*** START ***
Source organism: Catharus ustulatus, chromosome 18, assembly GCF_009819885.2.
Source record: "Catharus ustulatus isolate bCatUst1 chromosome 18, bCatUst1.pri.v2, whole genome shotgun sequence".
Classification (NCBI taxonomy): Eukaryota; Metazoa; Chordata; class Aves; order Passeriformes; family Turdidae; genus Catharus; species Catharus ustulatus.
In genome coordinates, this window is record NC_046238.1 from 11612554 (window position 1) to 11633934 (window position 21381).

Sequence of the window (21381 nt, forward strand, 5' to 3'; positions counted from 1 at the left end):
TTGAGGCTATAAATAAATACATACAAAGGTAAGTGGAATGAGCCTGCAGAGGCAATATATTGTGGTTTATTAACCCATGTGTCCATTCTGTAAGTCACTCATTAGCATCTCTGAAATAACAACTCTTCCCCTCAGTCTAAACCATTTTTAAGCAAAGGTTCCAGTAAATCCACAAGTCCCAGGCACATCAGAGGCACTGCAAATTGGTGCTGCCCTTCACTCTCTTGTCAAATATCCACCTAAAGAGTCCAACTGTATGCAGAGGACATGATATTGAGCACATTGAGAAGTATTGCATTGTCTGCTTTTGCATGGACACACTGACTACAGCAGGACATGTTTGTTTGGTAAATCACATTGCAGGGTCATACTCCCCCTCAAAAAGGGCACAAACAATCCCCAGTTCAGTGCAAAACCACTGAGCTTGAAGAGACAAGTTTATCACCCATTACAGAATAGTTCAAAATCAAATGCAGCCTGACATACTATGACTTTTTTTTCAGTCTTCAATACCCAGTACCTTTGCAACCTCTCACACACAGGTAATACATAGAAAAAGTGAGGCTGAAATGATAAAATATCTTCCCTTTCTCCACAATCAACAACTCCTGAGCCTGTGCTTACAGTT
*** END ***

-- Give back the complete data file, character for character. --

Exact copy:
Source organism: Catharus ustulatus, chromosome 18, assembly GCF_009819885.2.
Source record: "Catharus ustulatus isolate bCatUst1 chromosome 18, bCatUst1.pri.v2, whole genome shotgun sequence".
Classification (NCBI taxonomy): Eukaryota; Metazoa; Chordata; class Aves; order Passeriformes; family Turdidae; genus Catharus; species Catharus ustulatus.
In genome coordinates, this window is record NC_046238.1 from 11612554 (window position 1) to 11633934 (window position 21381).

Sequence of the window (21381 nt, forward strand, 5' to 3'; positions counted from 1 at the left end):
TTGAGGCTATAAATAAATACATACAAAGGTAAGTGGAATGAGCCTGCAGAGGCAATATATTGTGGTTTATTAACCCATGTGTCCATTCTGTAAGTCACTCATTAGCATCTCTGAAATAACAACTCTTCCCCTCAGTCTAAACCATTTTTAAGCAAAGGTTCCAGTAAATCCACAAGTCCCAGGCACATCAGAGGCACTGCAAATTGGTGCTGCCCTTCACTCTCTTGTCAAATATCCACCTAAAGAGTCCAACTGTATGCAGAGGACATGATATTGAGCACATTGAGAAGTATTGCATTGTCTGCTTTTGCATGGACACACTGACTACAGCAGGACATGTTTGTTTGGTAAATCACATTGCAGGGTCATACTCCCCCTCAAAAAGGGCACAAACAATCCCCAGTTCAGTGCAAAACCACTGAGCTTGAAGAGACAAGTTTATCACCCATTACAGAATAGTTCAAAATCAAATGCAGCCTGACATACTATGACTTTTTTTTCAGTCTTCAATACCCAGTACCTTTGCAACCTCTCACACACAGGTAATACATAGAAAAAGTGAGGCTGAAATGATAAAATATCTTCCCTTTCTCCACAATCAACAACTCCTGAGCCTGTGCTTACAGTT